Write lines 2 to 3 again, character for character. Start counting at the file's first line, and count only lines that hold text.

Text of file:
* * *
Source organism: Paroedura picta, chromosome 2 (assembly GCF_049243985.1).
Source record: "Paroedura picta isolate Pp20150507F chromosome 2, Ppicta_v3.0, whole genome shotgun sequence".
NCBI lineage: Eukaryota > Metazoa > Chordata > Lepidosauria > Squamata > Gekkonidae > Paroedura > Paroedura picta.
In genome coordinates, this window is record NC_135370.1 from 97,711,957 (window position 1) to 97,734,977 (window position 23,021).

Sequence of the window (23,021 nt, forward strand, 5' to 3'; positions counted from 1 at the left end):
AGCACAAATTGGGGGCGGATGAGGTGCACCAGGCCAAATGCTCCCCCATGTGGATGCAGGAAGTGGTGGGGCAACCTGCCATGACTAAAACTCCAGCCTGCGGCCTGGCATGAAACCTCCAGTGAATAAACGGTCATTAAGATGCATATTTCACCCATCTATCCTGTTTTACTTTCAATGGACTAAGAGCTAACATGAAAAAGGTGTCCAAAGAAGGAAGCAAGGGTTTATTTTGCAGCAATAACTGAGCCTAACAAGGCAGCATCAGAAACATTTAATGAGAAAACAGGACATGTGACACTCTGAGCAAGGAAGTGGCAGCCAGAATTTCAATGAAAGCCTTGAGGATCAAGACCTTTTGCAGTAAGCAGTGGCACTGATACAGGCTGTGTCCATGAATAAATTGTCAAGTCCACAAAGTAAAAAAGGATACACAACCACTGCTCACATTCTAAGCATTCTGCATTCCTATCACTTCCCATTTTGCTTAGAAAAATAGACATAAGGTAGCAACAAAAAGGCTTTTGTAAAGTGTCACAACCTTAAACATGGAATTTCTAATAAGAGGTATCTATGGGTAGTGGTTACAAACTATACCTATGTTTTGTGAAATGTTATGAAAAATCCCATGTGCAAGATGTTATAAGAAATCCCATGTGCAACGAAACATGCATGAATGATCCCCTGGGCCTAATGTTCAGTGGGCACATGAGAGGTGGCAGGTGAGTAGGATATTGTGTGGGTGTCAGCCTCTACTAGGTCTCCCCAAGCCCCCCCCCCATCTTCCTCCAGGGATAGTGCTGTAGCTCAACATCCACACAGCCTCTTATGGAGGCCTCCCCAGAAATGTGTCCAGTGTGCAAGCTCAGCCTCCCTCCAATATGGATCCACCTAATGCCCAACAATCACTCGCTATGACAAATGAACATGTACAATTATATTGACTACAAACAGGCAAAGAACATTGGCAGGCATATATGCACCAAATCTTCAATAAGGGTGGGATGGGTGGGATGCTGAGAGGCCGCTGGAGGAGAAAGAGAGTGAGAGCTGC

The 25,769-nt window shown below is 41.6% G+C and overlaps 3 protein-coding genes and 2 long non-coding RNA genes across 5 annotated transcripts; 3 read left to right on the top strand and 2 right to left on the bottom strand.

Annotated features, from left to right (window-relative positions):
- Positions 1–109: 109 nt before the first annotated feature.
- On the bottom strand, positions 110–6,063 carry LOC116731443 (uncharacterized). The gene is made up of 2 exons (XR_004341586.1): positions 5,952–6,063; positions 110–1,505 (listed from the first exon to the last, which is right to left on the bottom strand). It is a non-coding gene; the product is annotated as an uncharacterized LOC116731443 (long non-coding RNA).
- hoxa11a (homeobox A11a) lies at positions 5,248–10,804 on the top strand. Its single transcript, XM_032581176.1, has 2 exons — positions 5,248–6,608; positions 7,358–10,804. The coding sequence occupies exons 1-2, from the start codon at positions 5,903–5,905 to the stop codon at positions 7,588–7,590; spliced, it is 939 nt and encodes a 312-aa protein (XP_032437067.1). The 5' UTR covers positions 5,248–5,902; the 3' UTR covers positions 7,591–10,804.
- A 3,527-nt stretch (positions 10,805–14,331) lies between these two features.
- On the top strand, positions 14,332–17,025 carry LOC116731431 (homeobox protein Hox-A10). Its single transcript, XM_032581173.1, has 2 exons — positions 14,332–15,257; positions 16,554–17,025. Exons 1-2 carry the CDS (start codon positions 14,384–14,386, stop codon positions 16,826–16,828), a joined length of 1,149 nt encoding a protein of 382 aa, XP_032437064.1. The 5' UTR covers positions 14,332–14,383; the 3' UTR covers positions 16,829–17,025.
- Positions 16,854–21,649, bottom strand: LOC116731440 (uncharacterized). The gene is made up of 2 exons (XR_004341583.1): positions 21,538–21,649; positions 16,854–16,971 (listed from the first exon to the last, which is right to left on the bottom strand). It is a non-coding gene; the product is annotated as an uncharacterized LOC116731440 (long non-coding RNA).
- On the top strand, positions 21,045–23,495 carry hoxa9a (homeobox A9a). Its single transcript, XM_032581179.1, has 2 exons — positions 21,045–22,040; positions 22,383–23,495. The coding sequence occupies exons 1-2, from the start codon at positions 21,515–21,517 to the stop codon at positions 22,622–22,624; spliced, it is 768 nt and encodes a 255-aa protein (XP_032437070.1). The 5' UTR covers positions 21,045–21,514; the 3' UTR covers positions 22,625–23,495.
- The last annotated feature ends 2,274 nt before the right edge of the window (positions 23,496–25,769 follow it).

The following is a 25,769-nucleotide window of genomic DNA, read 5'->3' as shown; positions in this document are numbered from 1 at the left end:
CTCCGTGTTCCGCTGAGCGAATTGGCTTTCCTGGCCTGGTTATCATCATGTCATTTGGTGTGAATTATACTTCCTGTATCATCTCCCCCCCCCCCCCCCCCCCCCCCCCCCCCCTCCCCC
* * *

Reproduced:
Source record: "Paroedura picta isolate Pp20150507F chromosome 2, Ppicta_v3.0, whole genome shotgun sequence".
NCBI lineage: Eukaryota > Metazoa > Chordata > Lepidosauria > Squamata > Gekkonidae > Paroedura > Paroedura picta.